Representation in Cabinet

As a political scientist, I’ve often talked in class about the value of diverse representation in government. How it can make a difference for little girls growing up, and indeed for grown women, to see women in leadership roles and know that they can do those jobs too. How having women’s voices in Cabinet, in caucus, and in the public service increases policymakers’ ability to understand and thus take into account the diverse experiences of women.

But that was all kind of abstract and intellectual until today, when I saw a Canadian Cabinet that was half women being sworn in for the first time. My own tears took me by surprise. I saw versions of myself in that line of Cabinet Ministers. I heard voices that sounded like mine as female Ministers were sworn in. And I suddenly felt better understood in important ways by my government than ever before.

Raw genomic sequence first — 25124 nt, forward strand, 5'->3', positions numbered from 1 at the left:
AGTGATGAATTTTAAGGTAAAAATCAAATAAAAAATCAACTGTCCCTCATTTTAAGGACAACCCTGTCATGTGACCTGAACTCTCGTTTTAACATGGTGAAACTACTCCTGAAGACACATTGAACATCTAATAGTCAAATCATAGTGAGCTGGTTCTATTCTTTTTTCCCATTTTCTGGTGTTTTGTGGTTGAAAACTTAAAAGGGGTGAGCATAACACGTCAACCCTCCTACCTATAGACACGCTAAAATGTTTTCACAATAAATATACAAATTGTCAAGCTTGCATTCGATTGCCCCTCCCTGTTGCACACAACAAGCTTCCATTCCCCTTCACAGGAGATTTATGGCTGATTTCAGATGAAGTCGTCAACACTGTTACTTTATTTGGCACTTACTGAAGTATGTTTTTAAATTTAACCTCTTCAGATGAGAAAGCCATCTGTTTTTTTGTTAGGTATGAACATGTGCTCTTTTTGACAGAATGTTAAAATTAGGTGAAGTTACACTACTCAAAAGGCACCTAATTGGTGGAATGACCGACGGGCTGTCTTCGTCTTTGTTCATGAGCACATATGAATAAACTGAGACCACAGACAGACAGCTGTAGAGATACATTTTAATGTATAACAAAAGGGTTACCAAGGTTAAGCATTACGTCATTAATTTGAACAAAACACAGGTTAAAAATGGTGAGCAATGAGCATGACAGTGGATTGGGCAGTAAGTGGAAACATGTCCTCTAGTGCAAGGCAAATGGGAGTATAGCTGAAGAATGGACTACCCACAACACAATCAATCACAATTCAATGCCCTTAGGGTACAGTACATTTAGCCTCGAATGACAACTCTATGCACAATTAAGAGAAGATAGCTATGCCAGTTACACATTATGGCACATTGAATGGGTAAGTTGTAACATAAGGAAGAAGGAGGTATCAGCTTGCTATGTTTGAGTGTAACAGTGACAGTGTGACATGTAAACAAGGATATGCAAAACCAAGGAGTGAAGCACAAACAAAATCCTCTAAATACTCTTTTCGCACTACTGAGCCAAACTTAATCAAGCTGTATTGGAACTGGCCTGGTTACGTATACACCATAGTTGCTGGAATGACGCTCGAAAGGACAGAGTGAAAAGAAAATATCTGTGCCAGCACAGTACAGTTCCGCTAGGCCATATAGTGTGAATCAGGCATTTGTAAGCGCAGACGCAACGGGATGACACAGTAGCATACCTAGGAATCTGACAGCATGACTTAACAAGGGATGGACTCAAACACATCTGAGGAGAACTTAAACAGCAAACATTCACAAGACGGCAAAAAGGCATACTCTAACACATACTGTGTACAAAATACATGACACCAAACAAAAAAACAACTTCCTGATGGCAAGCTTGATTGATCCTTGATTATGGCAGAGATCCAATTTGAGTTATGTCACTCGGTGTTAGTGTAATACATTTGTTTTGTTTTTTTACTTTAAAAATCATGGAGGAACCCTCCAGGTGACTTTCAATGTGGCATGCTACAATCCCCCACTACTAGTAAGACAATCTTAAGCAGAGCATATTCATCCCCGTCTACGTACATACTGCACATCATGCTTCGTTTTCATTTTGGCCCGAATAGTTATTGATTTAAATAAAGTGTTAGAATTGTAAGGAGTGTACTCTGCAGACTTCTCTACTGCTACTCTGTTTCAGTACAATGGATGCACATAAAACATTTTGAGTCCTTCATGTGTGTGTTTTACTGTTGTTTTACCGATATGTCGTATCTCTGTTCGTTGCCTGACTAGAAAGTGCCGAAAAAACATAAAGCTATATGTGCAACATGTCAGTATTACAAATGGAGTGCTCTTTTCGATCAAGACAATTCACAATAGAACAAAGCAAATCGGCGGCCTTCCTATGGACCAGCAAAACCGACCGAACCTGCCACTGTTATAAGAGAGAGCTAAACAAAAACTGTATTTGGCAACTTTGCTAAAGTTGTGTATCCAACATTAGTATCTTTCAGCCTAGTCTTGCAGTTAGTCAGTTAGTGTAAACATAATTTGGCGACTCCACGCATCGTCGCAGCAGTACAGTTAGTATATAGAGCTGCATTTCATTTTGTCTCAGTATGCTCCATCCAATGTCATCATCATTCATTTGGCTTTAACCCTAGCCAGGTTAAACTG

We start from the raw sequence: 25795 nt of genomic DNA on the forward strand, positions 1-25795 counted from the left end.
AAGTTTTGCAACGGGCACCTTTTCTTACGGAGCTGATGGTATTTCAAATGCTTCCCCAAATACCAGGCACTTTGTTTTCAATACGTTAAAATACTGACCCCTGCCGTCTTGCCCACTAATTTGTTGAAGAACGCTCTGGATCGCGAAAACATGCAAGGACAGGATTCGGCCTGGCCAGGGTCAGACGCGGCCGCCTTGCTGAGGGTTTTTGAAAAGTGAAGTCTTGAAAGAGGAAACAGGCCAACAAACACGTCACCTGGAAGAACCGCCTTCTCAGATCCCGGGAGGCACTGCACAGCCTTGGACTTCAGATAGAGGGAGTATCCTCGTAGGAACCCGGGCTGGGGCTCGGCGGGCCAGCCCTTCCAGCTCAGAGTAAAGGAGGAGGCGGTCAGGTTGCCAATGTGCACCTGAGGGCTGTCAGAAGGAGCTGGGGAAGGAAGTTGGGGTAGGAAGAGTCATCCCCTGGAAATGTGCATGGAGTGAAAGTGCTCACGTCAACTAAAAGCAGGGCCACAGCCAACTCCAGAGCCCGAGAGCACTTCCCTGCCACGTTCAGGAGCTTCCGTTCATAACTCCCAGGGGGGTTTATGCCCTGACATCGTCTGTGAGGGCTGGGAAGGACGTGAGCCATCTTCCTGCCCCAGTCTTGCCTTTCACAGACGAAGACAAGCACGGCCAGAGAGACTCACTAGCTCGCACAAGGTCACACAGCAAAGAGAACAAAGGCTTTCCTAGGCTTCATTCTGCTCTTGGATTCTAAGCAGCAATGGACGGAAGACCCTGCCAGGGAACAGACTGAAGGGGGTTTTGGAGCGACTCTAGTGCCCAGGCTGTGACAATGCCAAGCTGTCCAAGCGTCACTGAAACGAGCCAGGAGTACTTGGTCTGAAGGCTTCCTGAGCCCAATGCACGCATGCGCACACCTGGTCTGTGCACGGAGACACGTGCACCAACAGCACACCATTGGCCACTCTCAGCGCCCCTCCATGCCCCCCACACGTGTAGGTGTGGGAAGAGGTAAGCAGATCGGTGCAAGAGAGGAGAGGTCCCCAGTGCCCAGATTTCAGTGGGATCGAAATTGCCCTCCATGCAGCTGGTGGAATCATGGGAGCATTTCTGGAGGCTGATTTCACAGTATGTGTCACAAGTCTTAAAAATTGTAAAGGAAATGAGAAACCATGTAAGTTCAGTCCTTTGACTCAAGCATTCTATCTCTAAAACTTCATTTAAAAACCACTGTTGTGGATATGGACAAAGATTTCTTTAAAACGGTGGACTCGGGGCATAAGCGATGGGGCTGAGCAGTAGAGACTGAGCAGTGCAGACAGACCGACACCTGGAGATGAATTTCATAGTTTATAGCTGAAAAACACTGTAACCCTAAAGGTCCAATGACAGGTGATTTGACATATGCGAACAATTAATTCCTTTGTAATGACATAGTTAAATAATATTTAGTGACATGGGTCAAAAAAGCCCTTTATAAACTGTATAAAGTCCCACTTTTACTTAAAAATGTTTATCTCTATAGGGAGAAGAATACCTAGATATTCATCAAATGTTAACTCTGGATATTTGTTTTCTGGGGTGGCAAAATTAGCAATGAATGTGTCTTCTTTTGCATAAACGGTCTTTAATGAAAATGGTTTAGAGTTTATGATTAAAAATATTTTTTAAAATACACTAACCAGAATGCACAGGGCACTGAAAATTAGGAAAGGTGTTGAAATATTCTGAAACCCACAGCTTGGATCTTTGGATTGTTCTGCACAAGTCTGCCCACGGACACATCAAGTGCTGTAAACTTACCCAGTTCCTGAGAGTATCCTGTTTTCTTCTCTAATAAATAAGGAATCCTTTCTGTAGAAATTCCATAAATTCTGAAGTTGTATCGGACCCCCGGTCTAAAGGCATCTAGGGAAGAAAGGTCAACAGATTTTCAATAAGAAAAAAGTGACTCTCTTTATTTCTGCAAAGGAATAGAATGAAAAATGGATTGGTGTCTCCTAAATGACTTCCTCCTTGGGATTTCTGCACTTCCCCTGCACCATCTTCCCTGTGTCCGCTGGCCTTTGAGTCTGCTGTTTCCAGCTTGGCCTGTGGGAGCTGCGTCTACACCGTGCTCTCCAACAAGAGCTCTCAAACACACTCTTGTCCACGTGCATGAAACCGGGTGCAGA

Yes, there have been women in Cabinet before, and we’ve even briefly had a woman Prime Minister.  But the fact of equal representative means that this Cabinet looks like Canadians, at least with respect to one critical dimension, gender.

I hope other historically-underrepresented Canadians saw or will soon see some version of themselves too.

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